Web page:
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Shohei Ohtani’s future is still uncertain as the Angels ponder a momentous decision

Ohtani said he has no assurances he won’t be traded, and he didn’t acknowledge any discussions about a contract extension

MLB: Pittsburgh Pirates at Los Angeles Angels
Los Angeles Angels starting pitcher Shohei Ohtani (17) chats in the dugout following the seventh inning against the Pittsburgh Pirates at Angel Stadium.Jayne Kamin-Oncea (USA TODAY Sports via Reuters Con)

Angels fans rose and roared when Shohei Ohtani walked toward the dugout after a tumultuous Friday night on the mound. The Big A echoed with “M-V-P!” chants for the unique talent who has revolutionized baseball over the last six seasons in Orange County.

The chants and cheers had a melancholy note, however.

Most of those fans were aware this might be their final chance to thank him.

Ohtani’s future has been the talk of baseball all year long, and the forecast isn’t much clearer as the Los Angeles Angels reach the last 10 days before the MLB trade deadline. Ohtani is in the final year of his contract before unrestricted free agency, and the Angels must decide whether to trade their generational superstar for a probable motherlode or risk the possibility of losing him for practically nothing in the winter.

Every serious Angels fan understands the stakes of the next several days — and of the next few months, if the Halos don’t trade Ohtani at the deadline. Ohtani also understands the nature of the current spotlight on him, but the major league home runs leader claimed he isn’t thinking about a potential farewell to his only major league team.

“That did not cross my mind at all,” Ohtani said through his translator Friday of the possibility he had just made his last home mound appearance for the Angels, who will be on the road next week. “Obviously, I’m a part of the Angels at this moment, and I feel like we’re in a decent spot to make a playoff run, so I just try not to really think about that.”

Ohtani said he has no assurances he won’t be traded, and he didn’t acknowledge any discussions about a contract extension. His representatives have previously said he’s likely to explore free agency, increasing the stakes of the Angels’ decision.

It seems Ohtani, his teammates and their fans are all waiting on a move — or no move at all — by Angels owner Arte Moreno and general manager Perry Minasian.

“I’ve never really had any sit-down talks like that,” Ohtani said when asked if he had considered short-circuiting this whole drama by committing to the Angels before free agency. “I see Perry like once a week in the clubhouse, and we’ve never really had conversations about that.”

Strong arguments can be made on both sides of this debate, and the sheer volume of opinions on the topic has become noticeable even to Ohtani, whose ascetic lifestyle usually limits distractions. He wasn’t at his sharpest Friday night, but he earned his eighth mound win of the year despite allowing four homers by the Pittsburgh Pirates.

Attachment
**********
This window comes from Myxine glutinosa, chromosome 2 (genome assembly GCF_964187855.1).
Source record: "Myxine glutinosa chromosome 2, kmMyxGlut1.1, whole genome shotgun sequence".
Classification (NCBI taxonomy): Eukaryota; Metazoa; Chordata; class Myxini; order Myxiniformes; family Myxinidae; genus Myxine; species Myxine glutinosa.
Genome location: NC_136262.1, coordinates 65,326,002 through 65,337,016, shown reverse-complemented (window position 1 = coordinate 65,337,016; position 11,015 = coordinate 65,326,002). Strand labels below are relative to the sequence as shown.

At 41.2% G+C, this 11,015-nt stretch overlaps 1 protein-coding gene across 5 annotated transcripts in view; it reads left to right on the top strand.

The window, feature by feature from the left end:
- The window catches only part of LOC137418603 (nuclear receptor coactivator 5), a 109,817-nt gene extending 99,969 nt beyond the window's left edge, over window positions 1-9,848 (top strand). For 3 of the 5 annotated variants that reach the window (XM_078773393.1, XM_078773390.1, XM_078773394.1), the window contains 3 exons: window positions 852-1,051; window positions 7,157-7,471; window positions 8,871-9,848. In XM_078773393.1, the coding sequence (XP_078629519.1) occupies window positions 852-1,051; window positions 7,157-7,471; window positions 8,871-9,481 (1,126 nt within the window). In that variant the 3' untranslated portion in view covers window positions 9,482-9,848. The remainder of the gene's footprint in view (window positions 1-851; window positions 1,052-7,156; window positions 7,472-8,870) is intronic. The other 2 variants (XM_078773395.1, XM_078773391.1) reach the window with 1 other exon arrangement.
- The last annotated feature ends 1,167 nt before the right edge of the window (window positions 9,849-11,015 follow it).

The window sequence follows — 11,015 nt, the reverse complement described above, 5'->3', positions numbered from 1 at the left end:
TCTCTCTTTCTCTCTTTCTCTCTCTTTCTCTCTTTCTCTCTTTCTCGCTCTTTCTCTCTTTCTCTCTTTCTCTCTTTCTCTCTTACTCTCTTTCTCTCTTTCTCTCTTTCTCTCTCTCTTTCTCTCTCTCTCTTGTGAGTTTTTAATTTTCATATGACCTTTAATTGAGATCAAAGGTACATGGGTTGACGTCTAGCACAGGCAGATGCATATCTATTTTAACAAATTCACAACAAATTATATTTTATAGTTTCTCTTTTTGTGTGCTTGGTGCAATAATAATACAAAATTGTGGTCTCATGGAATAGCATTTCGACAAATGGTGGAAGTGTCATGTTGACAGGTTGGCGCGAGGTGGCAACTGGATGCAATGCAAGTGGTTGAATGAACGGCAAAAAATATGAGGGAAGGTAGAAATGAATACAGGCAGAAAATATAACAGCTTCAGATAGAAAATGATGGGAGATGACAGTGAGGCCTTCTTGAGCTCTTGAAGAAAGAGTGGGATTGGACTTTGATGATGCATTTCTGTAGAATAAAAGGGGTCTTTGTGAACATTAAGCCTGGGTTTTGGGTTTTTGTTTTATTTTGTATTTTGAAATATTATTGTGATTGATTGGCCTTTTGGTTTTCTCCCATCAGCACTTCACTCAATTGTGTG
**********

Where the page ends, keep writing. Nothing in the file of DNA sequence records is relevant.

“We’re in midseason, obviously, and I’m trying to focus on the season and block everything else out,” Ohtani said. “I think we’re in a decent spot to make a playoff run, which is all I’m really focused on at this moment.”

The Angels (50-48) have said they’re unlikely to trade Ohtani, particularly if they’re in the postseason race at the deadline. But their position with 10 days to go doesn’t really help: They’re four games out of the final AL wild card spot with two teams ahead of them, standing precisely on the fringe of contention after a four-game winning streak despite the injury absences of high-priced sluggers Mike Trout and Anthony Rendon.

Ohtani is always careful not to make strong public pronouncements about his future, other than to stress his desire to be on a winning team. The Angels have never been winners with Ohtani, compiling five straight losing seasons since he came stateside while remaining out of the postseason since 2014.

But the drama hasn’t stopped the Angels from teasing their two-way superstar teammate about his uncertain future.

“Around this time of the year, with all the talk surrounding it, we kind of joke around a lot,” Ohtani said of the clubhouse discussions. “But it’s nothing serious.”

Even with the speculation around Ohtani about to reach a peak, the injury-weakened Halos are still fighting and winning — four straight victories and five of six overall. When Ohtani gave up four homers to Pittsburgh, the Angels hit four homers of their own and pitched nearly flawlessly in relief for an 8-5 victory.

“Being able to pick up Ohtani when he’s done that so much throughout the year and throughout his entire career, to be able to help him out today was awesome for all of us,” said Angels newcomer Mike Moustakas, whose three-run homer was his fifth in 17 games since arriving.

If Ohtani is fatigued by the frenzied speculation around him, he isn’t acknowledging it. Manager Phil Nevin didn’t think it played a role in Ohtani’s spotty pitching performance, instead speculating that Ohtani might have been overly fatigued by running the bases four times.

“It’s nothing mental with him,” Nevin said. “He’s the most mentally strong person I’ve ever been around.”

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